If You Shop
The tax holiday ends today at 11:59 p.m.
What's tax-free: Clothing (including footwear) that costs $100 or less per item, computers and tablets that cost less than $1,000 per item and school supplies for classroom use that cost less than $20 per item.
At the Walmart on Battlefield Parkway Friday afternoon, shoppers waited for a chance to get into six back-to-school aisles near the front of the store. They were hunting school supplies and banking on buying them tax free as part of Georgia's annual sales tax holiday.
Although store managers decided to pay five extra associates for Friday and today to keep the store stocked and customers happy, the North Georgia location still stands to wind up in the black.
William Venable, co-manager of the store, said Friday alone the store would make around $400,000. The same is expected today. That's about $100,000 more per day than on the average weekend, Venable said.
And shoppers hit the store as soon as the holiday went into effect, he said, swarming in around midnight through 3 a.m. Friday morning, when there are usually only around 20 shoppers in the store.
"What we end up seeing is a spike as soon as the sales tax [holiday] takes effect," he said. "That's a big difference between doing $500 in three hours versus $4,000 overnight."
Cindy Godsey, manager of Rugged Wearhouse on Battlefield Parkway, said the sales tax holiday is second only to Black Friday at her store. She said Tennessee shoppers also make the drive and take advantage of the shopping.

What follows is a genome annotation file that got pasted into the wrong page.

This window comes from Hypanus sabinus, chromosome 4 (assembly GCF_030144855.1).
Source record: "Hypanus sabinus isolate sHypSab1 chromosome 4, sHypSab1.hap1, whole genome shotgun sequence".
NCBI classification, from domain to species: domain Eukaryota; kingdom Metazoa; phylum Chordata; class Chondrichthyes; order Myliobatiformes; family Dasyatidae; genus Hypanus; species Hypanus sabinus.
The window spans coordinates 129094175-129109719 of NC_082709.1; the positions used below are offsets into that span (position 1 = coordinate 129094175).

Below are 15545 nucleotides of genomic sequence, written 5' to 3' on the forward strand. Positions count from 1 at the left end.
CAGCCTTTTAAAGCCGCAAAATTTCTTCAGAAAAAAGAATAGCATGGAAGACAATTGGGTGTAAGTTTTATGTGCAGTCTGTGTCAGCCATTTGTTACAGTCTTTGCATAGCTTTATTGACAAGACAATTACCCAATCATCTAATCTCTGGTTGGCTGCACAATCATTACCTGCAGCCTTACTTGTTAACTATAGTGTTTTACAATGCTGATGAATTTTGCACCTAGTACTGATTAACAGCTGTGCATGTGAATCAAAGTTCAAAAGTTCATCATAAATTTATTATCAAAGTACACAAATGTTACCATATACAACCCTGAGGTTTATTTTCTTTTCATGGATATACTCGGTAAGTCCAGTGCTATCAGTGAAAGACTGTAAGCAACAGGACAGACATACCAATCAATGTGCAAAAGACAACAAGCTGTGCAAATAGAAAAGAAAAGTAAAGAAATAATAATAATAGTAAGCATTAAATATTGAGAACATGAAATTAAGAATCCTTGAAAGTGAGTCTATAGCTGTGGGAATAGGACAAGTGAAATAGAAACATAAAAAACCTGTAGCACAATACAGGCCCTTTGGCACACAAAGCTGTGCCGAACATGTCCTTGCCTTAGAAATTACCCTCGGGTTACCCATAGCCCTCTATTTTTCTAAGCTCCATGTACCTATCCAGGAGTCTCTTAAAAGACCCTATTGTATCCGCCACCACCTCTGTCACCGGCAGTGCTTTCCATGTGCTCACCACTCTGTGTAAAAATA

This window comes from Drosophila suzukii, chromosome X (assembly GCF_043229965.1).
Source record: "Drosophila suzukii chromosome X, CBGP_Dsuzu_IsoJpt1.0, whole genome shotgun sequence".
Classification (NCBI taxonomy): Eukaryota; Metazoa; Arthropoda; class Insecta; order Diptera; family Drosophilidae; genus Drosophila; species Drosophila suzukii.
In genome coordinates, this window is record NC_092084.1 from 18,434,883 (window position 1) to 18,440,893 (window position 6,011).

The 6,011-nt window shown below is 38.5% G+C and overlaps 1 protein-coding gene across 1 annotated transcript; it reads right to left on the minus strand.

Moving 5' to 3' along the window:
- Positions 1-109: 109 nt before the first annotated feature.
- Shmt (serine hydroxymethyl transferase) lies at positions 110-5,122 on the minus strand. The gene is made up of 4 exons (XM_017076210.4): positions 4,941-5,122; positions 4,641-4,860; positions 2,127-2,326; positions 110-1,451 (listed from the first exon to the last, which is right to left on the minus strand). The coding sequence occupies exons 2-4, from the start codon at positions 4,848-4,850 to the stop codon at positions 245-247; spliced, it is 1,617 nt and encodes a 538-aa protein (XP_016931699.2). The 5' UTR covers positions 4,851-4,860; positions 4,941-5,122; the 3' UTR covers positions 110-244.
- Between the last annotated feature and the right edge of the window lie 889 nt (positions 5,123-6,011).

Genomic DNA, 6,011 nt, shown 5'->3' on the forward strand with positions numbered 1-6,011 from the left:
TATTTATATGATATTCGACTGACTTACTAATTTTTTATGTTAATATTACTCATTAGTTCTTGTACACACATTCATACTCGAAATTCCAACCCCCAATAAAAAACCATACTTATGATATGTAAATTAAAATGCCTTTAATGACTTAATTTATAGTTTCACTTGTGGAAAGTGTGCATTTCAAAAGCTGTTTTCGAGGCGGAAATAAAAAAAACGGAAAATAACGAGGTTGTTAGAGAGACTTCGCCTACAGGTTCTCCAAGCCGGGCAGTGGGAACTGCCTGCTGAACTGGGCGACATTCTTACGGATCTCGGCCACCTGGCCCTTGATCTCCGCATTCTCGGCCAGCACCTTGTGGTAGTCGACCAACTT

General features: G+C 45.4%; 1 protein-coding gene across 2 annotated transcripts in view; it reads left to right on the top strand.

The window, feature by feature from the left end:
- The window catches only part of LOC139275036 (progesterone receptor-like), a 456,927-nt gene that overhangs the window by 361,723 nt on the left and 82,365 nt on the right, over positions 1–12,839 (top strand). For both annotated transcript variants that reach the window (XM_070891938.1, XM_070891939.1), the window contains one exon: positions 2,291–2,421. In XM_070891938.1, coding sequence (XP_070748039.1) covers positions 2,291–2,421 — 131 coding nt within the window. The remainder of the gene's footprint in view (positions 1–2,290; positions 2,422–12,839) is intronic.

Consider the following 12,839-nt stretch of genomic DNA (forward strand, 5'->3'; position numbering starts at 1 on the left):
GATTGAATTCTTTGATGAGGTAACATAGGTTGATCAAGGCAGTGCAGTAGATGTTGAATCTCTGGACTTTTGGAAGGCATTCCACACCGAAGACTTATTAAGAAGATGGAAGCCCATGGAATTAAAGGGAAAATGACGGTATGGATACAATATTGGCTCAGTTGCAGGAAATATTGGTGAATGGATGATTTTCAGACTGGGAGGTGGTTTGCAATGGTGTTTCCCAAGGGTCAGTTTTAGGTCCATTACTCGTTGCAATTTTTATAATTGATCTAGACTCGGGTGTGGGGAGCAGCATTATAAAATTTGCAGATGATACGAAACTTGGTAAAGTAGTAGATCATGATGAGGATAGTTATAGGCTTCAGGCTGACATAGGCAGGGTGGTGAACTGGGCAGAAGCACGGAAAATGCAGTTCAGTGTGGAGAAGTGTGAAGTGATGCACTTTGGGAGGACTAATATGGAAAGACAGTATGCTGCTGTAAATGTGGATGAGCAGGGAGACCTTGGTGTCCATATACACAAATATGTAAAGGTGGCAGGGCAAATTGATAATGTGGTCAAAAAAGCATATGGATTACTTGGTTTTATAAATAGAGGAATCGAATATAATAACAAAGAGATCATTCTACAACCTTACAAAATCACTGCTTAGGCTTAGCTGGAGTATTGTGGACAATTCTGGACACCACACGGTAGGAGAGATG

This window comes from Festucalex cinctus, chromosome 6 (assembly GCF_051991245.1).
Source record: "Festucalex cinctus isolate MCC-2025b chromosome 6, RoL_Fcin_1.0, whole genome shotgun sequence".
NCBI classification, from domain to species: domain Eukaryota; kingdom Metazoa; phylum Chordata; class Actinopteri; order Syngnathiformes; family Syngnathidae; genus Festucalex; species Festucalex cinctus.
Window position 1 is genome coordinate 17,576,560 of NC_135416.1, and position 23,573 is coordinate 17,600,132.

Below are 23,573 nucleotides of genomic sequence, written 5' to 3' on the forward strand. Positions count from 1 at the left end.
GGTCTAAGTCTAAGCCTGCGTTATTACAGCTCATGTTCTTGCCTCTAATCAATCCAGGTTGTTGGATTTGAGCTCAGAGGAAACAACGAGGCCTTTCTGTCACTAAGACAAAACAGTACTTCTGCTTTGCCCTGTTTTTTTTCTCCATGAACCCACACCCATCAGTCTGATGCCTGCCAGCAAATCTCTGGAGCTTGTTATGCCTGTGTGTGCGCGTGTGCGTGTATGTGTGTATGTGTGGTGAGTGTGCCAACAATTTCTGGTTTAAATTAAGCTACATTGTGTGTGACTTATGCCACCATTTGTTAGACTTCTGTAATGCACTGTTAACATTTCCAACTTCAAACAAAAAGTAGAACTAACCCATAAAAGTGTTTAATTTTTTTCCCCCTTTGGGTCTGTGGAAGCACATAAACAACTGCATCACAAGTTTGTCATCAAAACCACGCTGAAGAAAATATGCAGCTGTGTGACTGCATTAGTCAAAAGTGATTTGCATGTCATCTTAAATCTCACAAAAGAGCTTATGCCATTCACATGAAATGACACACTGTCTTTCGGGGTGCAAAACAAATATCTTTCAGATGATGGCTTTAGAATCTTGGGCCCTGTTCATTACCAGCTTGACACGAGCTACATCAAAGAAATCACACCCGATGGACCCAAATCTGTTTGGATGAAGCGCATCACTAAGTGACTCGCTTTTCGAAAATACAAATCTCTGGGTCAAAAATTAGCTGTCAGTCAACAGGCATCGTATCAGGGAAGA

"It's big. It's huge," she said.
Catoosa County shoppers love the holiday, too. It's a break from the 7 percent sales tax they usually pay, and it comes right as most Georgia students head back to school. Many parents take advantage of the chance to save a little on school supplies, clothes and electronics.
"We make it a point to [school shop] at that time," Teresa Cross said Friday outside Rugged Wearhouse. Her son, Chris, is a junior at LaFayette High School this year. While he said it's just convenient, occurring at back-to-school time, mom said the dad of the family sent the two out to save some money.
"My husband said, 'Hey, it's tax-free weekend, go shopping now,'" she said.
Back at Walmart, other parents said the holiday isn't that big of a deal.
"I'd rather pay the money than fight the crowd," Selina Stone said. She has three school-age kids to buy for. They ended up shopping last week, partly because they accidentally thought that was the tax-free weekend, she said.
Stone and Cross both travelled to Fort Oglethorpe from Chickamauga, which, they said, is not fertile shopping grounds for such items.
"Well," Stone said, "there isn't anything in Chickamauga."
Contact staff writer Alex Green at agreen@timesfree press.com or 423-757-6731.
Alex Green joined the Times Free Press staff full-time in January 2014 after completing the paper's six-month, general assignment reporter internship. Alex grew up in Dayton, Tenn., which is also where he studied journalism at Bryan College. He graduated from Rhea County High School in 2008. During college, Alex covered the city of Graysville and the town of Spring City for The Herald-News. As editor-in-chief of Bryan College's student news group, Triangle, Alex reported on ...